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Even my freedom to say what I want depends on others “tolerating” what I have to say, which means that they refrain from taking severe measures to punish me for my words.Today, we are increasingly aware of how much all of us depend on such toleration of our views, how quickly it can be revoked, and how frightening it is to find oneself publicly disgraced where such toleration is no longer extended.
If I wish to be able to play the guitar or piano, or to prepare cooked meals, or to defeat an armed opponent bare-handed using aikido, I gain the necessary skills not by insisting on my freedom, but through constraint: Through studying and practicing at length every day, even when I find it disagreeable and feel overwhelmed by the desire to be doing something else.
In the same way, my marriage, remaining faithful to my wife and bringing children into the world and raising them, involves a massive, daily curtailment of my freedom.
Yet it is never capable of consolidating a stable alternative.
Conservative political thought breaks with Enlightenment rationalism in that it is concerned not only with freedom, but also with its opposite, which is .
But if constraint is the key to everything productive and good, then Enlightenment rationalism’s emphasis on freedom has deceived us, and the only way to return to a life that is productive and good is by reviving the inherited norms that offered us self-constraint and the hope of escaping tyranny. What would be required to build up our national and religious common sense, rather than ceaselessly working to destroy it?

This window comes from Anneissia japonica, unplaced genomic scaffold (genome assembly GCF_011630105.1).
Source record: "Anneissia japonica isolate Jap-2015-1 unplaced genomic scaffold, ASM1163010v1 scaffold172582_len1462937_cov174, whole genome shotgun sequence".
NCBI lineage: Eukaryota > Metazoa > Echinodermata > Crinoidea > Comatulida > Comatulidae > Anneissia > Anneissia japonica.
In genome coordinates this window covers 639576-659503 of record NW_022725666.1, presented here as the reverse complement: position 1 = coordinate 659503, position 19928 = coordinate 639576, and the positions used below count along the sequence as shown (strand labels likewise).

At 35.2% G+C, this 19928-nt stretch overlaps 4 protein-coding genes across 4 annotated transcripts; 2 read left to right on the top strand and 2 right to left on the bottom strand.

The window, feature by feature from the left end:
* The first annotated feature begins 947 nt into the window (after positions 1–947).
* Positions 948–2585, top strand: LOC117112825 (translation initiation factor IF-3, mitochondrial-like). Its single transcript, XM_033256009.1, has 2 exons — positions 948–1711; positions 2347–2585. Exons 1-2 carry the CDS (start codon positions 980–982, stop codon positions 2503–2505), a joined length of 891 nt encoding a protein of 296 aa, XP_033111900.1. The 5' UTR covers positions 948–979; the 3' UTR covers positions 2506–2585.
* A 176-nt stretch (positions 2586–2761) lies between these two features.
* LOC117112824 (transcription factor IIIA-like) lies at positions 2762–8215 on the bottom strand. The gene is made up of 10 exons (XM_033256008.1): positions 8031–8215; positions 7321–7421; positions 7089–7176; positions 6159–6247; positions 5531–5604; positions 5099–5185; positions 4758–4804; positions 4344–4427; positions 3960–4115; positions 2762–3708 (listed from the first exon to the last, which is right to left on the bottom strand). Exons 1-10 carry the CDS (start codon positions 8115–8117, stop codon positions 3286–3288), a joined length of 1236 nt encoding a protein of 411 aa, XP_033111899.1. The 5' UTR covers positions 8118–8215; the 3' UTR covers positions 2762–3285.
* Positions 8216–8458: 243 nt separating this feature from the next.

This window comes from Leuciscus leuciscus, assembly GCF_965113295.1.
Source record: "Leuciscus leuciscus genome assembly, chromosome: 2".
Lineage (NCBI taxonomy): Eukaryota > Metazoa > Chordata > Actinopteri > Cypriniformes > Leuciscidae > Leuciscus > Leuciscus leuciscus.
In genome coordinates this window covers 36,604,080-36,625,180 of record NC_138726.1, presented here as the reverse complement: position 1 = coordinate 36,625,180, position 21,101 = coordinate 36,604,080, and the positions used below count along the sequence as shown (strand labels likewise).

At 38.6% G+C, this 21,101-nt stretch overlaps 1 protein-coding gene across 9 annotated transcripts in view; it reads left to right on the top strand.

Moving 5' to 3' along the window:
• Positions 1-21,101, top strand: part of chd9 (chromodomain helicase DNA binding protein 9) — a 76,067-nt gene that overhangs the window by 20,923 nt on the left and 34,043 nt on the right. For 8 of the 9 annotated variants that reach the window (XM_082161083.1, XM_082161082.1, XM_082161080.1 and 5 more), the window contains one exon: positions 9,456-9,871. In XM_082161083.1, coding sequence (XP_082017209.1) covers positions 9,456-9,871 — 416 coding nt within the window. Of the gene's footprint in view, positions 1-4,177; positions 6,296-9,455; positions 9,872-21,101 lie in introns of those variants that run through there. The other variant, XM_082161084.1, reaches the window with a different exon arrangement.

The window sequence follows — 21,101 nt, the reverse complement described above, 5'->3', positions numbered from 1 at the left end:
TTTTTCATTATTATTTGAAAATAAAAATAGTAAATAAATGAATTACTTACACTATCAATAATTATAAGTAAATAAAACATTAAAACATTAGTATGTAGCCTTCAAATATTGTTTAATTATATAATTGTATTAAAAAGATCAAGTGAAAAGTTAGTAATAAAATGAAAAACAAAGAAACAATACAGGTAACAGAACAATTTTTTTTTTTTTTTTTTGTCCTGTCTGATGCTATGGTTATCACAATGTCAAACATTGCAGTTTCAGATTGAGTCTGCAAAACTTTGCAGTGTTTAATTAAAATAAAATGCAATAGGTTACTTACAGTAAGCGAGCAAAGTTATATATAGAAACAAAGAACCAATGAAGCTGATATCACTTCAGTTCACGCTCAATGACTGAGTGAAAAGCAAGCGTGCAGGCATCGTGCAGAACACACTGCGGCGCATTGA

A discussion of how to build up a people’s norms of self-constraint must focus on one key idea, which has largely disappeared from the schools and universities, and from the public life of Western nations, since the Second World War: The idea of .But where a people is incapable of self-discipline, a mild government will only encourage licentiousness and division, hatred and violence, eventually forcing a choice between civil war and tyranny.This means that the best an undisciplined people can hope for is a benevolent autocrat.These inherited norms provided the framework within which reason was able to operate, yet without overthrowing every inherited institution as today’s adulation of perfectly free reason does.Today, these inherited norms are under fire in the name of the freely reasoning individual and his right to be rid of these constraints. We associate freedom with pleasure and ease, whereas constraint—God and religion, nation and government, marriage and children and caring for the aged—immediately presents itself as burdensome and difficult and something we’d prefer to avoid.They relegate the entire matter to an unopened box that is labeled “civil society” or “mediating institutions” or “little platoons”—on the assumption that while freedom needs to be endlessly discussed and vigorously defended, constraint will somehow arise of its own accord. It is both more difficult to understand and more difficult to carry out than freedom.And a political education that does not focus on this critical point will not produce conservatives, but fakers with a sentimental attachment to a dying order, and no ability or will to do much to save it. To begin with, constraint creates the space in which each of us can be free.“, Toward a Philosophy of Constraint In the first part of this essay, I criticized the idea that the exercise of “free and untrammeled reason,” which is the cornerstone of Enlightenment rationalism, is sufficient by itself to determine the political good of a given nation.Conservative thought suggests that such free reasoning about political and moral matters can produce no consensus and is in the end self-defeating: It progressively uproots and discards whatever has been inherited from the past.With this in mind, let’s come back to our present troubles.For centuries, foreign observers have admired the British and Americans for their political freedom—made possible by their great capacity for self-discipline or self-constraint.